Right, in her most recent entry, La Shawn Barber writes:
Praised by liberals and conservatives alike, [Oliver L. Brown et.al. v. the Board of Education of Topeka (KS) et.al] was and is still hailed as a great decision.
Except American Renaissance, in The Decline of National Review, claims:
In fact, the National Review of the 1950s, 60s and even 70s spoke up for white people far more vigorously than Pat Buchanan would ever dare to today. The early National Review heaped criticism on the civil rights movement, Brown v. Board of Education, and people like Adam Clayton Powell and Martin Luther King, whom it considered race hustlers. Some of the greatest names in American conservatism�Russell Kirk, Willmore Kendall, James Kilpatrick, Richard Weaver, and a young Bill Buckley�wrote articles defending the white South and white South Africans in the days of segregation and apartheid. NR attacked the 1965 immigration bill that opened America up to Third-World immigration, and wrote frankly about racial differences in IQ. There were always hints of compromise, but passages from some back issues could have been lifted right out of American Renaissance. Not so today. NR still supports immigration reform and is not afraid of the IQ debate, but Mr. Ponnuru�s article is just one example of its complete abandonment of the interests of whites as a group. What used to be an important part of the NR message it now dismissed as illegitimate �white identity politics.�
They don't provide quotes to back this up, unfortunately. Anyone got back issues of National Review dating back to 1954 or so?
Trade you for some old issues of Ebony me grand-dad has going back to the 60s. . .
Any road up, her main contention is that, "Although its outcome may have been just, Brown was decided unconstitutionally."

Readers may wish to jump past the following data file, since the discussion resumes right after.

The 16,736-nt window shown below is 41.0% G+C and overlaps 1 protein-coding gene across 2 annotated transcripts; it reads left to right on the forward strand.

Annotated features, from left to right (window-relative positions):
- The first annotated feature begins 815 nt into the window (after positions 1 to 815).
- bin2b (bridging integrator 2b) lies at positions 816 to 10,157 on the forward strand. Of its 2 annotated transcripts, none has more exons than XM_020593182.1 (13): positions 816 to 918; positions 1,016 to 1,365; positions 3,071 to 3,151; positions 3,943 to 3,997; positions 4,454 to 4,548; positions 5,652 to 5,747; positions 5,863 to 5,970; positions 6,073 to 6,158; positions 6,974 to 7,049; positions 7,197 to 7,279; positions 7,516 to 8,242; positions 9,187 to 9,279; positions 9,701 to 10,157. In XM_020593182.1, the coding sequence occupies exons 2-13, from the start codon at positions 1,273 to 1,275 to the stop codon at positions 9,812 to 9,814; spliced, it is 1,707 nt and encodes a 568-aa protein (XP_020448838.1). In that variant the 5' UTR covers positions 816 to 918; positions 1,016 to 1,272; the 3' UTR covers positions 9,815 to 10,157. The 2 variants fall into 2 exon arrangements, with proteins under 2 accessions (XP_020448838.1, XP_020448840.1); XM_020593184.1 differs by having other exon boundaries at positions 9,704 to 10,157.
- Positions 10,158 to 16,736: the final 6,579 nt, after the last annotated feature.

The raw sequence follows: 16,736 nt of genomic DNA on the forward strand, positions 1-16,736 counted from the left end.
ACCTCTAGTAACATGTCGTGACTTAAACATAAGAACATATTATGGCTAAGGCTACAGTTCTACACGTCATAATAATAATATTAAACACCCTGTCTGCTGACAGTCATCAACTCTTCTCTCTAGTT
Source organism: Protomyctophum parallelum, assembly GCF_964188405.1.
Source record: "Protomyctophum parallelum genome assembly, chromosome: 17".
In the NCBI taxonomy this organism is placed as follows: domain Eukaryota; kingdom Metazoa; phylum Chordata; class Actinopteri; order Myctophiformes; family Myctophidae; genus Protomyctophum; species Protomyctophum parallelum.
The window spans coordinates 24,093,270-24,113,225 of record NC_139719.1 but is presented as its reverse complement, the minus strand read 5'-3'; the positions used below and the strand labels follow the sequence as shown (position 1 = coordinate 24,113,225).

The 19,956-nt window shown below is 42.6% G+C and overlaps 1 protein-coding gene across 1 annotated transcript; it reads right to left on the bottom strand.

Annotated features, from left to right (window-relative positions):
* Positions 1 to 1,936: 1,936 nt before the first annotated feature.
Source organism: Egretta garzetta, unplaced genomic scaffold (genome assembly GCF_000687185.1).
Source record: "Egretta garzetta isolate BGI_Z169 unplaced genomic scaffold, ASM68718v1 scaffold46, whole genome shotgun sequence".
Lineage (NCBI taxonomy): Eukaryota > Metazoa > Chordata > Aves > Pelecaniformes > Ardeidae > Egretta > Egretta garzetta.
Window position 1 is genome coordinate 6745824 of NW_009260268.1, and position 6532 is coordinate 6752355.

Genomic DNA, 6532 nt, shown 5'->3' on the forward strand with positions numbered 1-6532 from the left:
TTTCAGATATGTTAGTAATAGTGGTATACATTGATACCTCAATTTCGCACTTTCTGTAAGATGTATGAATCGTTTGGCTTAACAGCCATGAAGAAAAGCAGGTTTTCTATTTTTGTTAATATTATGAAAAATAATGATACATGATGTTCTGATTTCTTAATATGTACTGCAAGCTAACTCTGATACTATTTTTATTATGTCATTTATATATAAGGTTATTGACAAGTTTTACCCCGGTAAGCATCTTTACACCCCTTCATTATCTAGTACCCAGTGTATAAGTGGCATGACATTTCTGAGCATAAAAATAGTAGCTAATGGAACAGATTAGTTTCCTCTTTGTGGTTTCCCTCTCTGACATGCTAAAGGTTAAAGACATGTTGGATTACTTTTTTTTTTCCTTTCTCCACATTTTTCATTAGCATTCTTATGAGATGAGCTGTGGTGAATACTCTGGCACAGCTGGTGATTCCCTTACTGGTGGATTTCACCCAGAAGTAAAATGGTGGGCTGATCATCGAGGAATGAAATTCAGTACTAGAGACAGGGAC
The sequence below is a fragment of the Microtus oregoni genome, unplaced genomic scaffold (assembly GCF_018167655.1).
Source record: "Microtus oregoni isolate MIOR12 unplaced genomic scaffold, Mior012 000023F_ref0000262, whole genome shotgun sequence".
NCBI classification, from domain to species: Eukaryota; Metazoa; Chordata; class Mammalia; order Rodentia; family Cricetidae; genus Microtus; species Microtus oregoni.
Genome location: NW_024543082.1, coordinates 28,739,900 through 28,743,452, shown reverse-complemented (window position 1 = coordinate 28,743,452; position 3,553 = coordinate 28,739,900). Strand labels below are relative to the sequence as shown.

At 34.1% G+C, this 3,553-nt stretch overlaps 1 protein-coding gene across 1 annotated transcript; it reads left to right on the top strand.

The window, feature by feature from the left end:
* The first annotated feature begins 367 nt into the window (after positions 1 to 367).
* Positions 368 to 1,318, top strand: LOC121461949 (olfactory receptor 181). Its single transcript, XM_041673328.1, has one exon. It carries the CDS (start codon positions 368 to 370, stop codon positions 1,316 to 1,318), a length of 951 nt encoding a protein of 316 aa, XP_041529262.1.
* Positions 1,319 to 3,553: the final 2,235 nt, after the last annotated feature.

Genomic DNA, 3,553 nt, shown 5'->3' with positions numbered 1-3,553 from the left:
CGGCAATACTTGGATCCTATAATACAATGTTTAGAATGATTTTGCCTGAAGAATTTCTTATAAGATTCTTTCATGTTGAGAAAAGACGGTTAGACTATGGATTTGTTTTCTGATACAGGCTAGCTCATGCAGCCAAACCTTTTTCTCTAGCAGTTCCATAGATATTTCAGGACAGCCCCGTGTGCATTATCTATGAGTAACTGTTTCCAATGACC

Despite its role as interpreter of law, the judiciary has improperly made law, leaving a paper trail of rulings arrived at by circumventing the very document it is sworn to uphold, including Plessy (by finding a basis for race discrimination in the Constitution), Roe v. Wade (by finding a right to privacy to kill unborn babies), Grutter v. Bollinger (by finding a basis for race discrimination in the Constitution), and Lawrence et. al. v. Texas, (by usurping the will of the Texas legislature and striking down a sodomy statute).
She's not arguing in favor of government-mandated segregation, mind, and provides a basis for a favorable decision which actually does fit her interpretation of the Constitution. It's actually a "legislating from the bench/activist judges are Bad" piece, more than anything.
Not sure how or if Hansberry v. Lee, which did away with restrictive covenants, fits into this, and mostly mention it so I can ask if anyone saw P. Diddy in A Raisin in the Sun, and if so, how bad did it suck.
Instead of celebrating the 50th anniversary of Brown v. The Board of Education, we should be remembering that judge-made law, no matter how beneficial to certain Americans, threatens the freedom of all Americans.
Which is why the Legislative branch can then make, um, legislature-made law. Amendments banning
cross [Update: ]flag burnings or abortions or same-sex marriages, for example.
Then there's that line from Andrew Jackson, "John Marshall has made his decision, now let him enforce it." So, y'know, the Executive can always flip the Judicial the bird and kick a bunch of Indians off their land, if there's profit in it.
On the other other hand, there's former Alabama Chief Justice Roy Moore to consider:
Chief Justice Moore�s opinion describes the lives of gay and lesbian people as �abhorrent,� �immoral,� �detestable,� an �inherent evil,� and �an intolerable evil.� He condemns homosexuality as �so heinous that it defies one�s ability to describe it.� He finds the �consequences [of it] inherently destructive to the natural order of society.� Relying on ancient sources of criminal law, rather than current knowledge about lesbian and gay parents and their children, he emphasizes that, in his mind, any person in a lesbian or gay relationship is unfit to have custody.
From Lambda's Ethical Misconduct Complaint Against Chief Justice Roy Moore; saw him quoted while reading Families Like Mine this afternoon. Wasn't that frothing at the mouth of his some of that nasty "judge-made law" we're meant to not be in favor of?
That the sort of thing you were looking for, love?
More update: Corrected the burning issue from covering crosses to flags. No idea why I would have had cross burnings on me mind. None at all.
Was it Johnny Fever or Venus Flytrap who wouldn't play requests? I'm pretty sure it was the former, but didn't want to put either name in the title (as in, "Like Johnny Fever, I sometimes. . .") without being sure.
Oh yeah, holes in logic I'm fine with, but getting the wrong character on a sitcom in an entry title, that's a deal-breaker. . .